“ As long as you are journeying in the interior of the desert, you have no particular point to make for as your restingplace. The endless sands yield nothing but small stunted shrubs; even these fail after the first two or three days; and from that time you pass over broad plains, you pass over newly reared hills, you pass through valleys that the storm of the last week has dug; and the hills and the valleys are sand, sand, sand, still sand and only sand, and sand and sand again. The earth is so samely, that your eyes turn toward heaven,— toward heaven, I mean, In the sense of sky. You look to the sun, for he is your task-master, and by him you know the measure of the work that you have done, the measure of the work that remains for you to do. He comes when you strike your tent in the early morning, and then, for the first hour of the day, as you move forward on your camel, he stands at your near side, and makes you know that the whole day’s toil is before you. Then, for a while, and a long while, you see him no more ; for you are veiled and shrouded, and dare not look upon the greatness of his glory; but you know where he strides over your head by the touch of his flaming sword. No words are spoken ; but your Arabs moan, your camels sigh, your skin glows, your shoulders ache ; and, for sights, you see the pattern and the web of the silk that veils your eyes, and the glare of the outer light.
“ Time labors on,— your skin glows, and your shoulders ache, your Arabs moan, your camels sigh, and you see the same pattern on the silk, and the same glare beyond ; but conquering Time marches on, and by-and-by the descending sun has compassed the heaven, and now softly touches your right arm, and throws your lank shadow over the sand, right along on the way to Persia. Then again you look upon his face, for his power is all veiled in his beauty, and the redness of flames has become the redness of roses; the fair, wavy cloud that fled in the morning now conies to his sight once more,— comes blushing, but still comes on, — comes burning with blushes, yet hastens, and clings to bis side.”
When one has been sufficiently disEuropized by remote travel, to become, as to his imagination, a child again, and receive a child’s impressions from the strangeness that surrounds him, the grotesque and fantastic aspects of his situation afford him the same emotions, of unquestioning wonder and romantic sympathy, that he derived in the old time from the adventures of Sinbad the Sailor, the exploits of Jack the Giant-Killer, what Gulliver saw, or Munchausen did. Behold Belzoni in the necropolis of Thebes, crawling on his very face among the dusty rubbish of unnumbered mummies, to steal papyri from their bosoms. Fatigued with the exertion of squirming through a mummy-choked passage of five hundred yards, he sought a resting-place; but when he would have sat down, his weight bore, on the body of an Egyptian, and crushed it like a bandbox. He naturally had recourse to his hands to sustain his weight: but they found no better support, and be sunk altogether in a crash of broken bones, rags, and wooden cases, that raised such a dust as kept him motionless for a quarter of an hour, waiting for it to subside. He could not move from the place, however, without increasing it, and every step he took smashed a mummy. Once, in forcing bis way through a steeply inclined passage, about twenty feet in length, and no wider than his body could be squeezed through, he was overwhelmed with an avalanche of bones, legs, arms, and hands, rolling from above ; and every forward move brought his face in contact with the abhorred features of some decayed Egyptian.3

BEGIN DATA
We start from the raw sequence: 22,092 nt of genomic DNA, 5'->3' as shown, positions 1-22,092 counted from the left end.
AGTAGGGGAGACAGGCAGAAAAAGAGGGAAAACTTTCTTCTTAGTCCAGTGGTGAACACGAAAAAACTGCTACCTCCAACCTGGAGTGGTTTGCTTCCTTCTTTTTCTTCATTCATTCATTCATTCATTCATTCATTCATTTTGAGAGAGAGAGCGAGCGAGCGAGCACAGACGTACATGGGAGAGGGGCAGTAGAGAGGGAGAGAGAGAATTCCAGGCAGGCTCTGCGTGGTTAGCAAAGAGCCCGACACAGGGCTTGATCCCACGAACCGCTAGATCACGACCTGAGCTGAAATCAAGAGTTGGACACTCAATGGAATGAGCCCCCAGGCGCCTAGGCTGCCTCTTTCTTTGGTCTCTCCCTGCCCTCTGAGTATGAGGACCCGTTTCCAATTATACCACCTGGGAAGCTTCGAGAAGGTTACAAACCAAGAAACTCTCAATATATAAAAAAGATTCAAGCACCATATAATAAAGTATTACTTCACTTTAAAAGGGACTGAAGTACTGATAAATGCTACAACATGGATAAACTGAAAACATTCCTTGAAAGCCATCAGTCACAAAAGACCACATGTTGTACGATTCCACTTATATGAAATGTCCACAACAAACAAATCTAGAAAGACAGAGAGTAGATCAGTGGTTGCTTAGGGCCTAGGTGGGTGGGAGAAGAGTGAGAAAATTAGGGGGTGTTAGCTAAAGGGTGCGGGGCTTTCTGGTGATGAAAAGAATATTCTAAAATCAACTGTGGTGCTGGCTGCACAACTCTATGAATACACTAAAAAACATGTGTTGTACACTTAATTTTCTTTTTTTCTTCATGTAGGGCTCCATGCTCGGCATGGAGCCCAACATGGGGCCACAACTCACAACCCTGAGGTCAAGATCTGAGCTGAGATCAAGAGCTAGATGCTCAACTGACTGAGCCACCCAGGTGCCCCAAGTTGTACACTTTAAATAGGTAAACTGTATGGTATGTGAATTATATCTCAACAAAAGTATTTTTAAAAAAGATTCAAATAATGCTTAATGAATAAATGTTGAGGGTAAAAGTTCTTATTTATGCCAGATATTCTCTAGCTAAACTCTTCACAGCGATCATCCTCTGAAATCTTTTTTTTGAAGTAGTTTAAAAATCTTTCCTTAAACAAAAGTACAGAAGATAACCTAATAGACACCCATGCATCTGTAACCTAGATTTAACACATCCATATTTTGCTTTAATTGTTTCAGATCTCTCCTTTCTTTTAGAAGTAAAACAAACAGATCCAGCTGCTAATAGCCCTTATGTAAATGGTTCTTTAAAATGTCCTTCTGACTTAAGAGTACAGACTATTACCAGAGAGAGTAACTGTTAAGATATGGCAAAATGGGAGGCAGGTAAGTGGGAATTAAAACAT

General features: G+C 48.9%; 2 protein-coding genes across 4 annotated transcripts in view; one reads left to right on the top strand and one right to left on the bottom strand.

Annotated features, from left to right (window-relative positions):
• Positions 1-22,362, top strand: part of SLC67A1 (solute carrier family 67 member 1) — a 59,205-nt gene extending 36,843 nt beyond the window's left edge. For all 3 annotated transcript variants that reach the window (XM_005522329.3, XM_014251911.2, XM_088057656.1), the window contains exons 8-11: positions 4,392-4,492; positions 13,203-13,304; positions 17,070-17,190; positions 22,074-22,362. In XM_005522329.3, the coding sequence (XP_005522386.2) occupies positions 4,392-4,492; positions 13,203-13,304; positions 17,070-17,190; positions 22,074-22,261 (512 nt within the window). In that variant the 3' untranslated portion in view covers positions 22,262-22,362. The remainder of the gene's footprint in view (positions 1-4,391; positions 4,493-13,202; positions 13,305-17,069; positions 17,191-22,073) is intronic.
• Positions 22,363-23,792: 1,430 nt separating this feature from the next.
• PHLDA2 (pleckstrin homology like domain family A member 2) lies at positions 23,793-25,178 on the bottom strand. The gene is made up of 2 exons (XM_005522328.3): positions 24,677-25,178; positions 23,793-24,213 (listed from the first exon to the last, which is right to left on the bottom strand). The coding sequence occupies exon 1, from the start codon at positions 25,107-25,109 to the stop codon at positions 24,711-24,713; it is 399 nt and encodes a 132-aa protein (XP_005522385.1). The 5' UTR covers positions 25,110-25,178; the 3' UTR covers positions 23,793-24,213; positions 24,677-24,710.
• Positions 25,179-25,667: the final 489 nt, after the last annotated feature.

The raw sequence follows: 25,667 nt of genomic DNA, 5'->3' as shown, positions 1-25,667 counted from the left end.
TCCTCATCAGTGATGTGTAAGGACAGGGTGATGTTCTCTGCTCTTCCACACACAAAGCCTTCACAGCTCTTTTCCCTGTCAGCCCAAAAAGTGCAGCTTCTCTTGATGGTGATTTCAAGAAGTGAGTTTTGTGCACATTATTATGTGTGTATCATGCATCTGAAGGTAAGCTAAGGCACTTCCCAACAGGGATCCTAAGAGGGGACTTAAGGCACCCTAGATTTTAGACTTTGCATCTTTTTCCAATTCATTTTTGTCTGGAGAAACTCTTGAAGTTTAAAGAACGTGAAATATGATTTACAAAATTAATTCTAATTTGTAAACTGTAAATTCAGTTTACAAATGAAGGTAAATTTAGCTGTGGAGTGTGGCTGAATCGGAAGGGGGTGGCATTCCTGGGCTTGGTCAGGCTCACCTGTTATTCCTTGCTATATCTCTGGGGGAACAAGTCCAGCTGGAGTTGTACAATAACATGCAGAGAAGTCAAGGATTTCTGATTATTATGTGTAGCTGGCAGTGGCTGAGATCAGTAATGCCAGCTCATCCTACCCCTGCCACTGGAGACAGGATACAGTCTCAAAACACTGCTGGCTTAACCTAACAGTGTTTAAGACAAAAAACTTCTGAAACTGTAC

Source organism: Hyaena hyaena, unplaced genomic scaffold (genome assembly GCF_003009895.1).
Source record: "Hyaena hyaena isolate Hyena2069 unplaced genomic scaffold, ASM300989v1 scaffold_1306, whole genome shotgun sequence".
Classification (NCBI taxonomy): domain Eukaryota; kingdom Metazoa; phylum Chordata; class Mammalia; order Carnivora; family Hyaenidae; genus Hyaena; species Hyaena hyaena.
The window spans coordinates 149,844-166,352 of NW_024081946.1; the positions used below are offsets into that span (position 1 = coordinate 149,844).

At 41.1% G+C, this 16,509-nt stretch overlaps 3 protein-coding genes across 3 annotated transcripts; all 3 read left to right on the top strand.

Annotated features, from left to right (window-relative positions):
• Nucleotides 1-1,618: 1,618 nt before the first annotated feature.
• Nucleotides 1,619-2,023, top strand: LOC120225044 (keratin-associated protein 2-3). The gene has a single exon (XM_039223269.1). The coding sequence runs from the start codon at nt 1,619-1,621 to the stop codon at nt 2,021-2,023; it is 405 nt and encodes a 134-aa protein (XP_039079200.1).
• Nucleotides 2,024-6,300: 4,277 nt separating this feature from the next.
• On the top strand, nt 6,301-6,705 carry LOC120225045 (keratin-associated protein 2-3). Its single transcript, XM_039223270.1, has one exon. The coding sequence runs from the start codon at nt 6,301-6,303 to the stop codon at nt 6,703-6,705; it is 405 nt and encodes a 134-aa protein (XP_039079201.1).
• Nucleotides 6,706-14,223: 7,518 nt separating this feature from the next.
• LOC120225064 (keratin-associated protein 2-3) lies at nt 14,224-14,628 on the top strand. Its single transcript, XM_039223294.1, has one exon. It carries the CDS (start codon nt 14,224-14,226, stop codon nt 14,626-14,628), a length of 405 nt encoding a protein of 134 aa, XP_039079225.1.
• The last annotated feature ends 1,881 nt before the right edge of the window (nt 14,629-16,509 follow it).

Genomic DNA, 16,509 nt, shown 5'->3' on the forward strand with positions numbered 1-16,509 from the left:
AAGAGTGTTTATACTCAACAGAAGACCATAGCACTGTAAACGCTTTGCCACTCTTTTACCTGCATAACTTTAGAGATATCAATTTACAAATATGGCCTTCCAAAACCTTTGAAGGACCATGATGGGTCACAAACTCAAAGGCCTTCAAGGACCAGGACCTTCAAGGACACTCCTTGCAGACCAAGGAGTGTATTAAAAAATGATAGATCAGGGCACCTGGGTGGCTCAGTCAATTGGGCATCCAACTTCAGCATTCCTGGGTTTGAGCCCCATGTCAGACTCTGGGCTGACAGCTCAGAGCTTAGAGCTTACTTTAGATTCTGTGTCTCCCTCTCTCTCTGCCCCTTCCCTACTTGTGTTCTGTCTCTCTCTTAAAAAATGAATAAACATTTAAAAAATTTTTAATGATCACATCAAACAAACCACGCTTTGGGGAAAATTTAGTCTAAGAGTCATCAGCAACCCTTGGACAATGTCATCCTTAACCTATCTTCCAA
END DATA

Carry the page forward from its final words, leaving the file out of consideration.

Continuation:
Behold Denham in the Desert of Dead Bones, where his sick comrades were constantly disheartened by the sight of the skulls and skeletons of men who had perished on those sands. During several days, they passed from sixty to ninety skeletons a day ; but the numbers that lay about the wells at El Hammar were countless. Those of two women, whose perfect and regular teeth bespoke them young, perhaps beautiful, were particularly shocking. Their arms were still clasped around each other’s neck, in the attitude in which they had expired, although the flesh had long since been consumed in the rays of the sun, and the blackened bones alone were left.
Parkyns, among the little greenishgray monkeys of Tigre, enjoyed a treat to make the mouth of our young imagination water. He saw them conversing, quarrelling, making love; mothers were taking care of their children, combing their hair, nursing or “trotting” them; and the passions of all—jealousy, rage, love—were as strongly marked as in men. They had a language as distinct to them as ours to us; and their women were as noisy and as fond of disputation as any fish-fag in Billingsgate.
“ On their marches, a few of the heedless youth occasionally lagged behind to snatch a handful of berries; sometimes a matron halted for a while to nurse her baby, and, not to lose time, dressed its hair while it took its meal. Now and then a young lady, excited by jealousy or some sneering look or word, made an ugly mouth at one of her companions, and then, uttering a shrill squeal, highly expressive of rage, vindictively snatched at the offender’s tail or leg, and administered a hearty bite. This provoked a retort, and a most unladylike quarrel ensued, till a loud remonstrance from mothers or aunts called them to order.”
According to Marco Polo, there have been among the monkeys, from time to time, certain Asiatic Yankees, who did a lively business in the manufacture of an article which would, no doubt, have found a ready purchaser at Barnum’s Museum.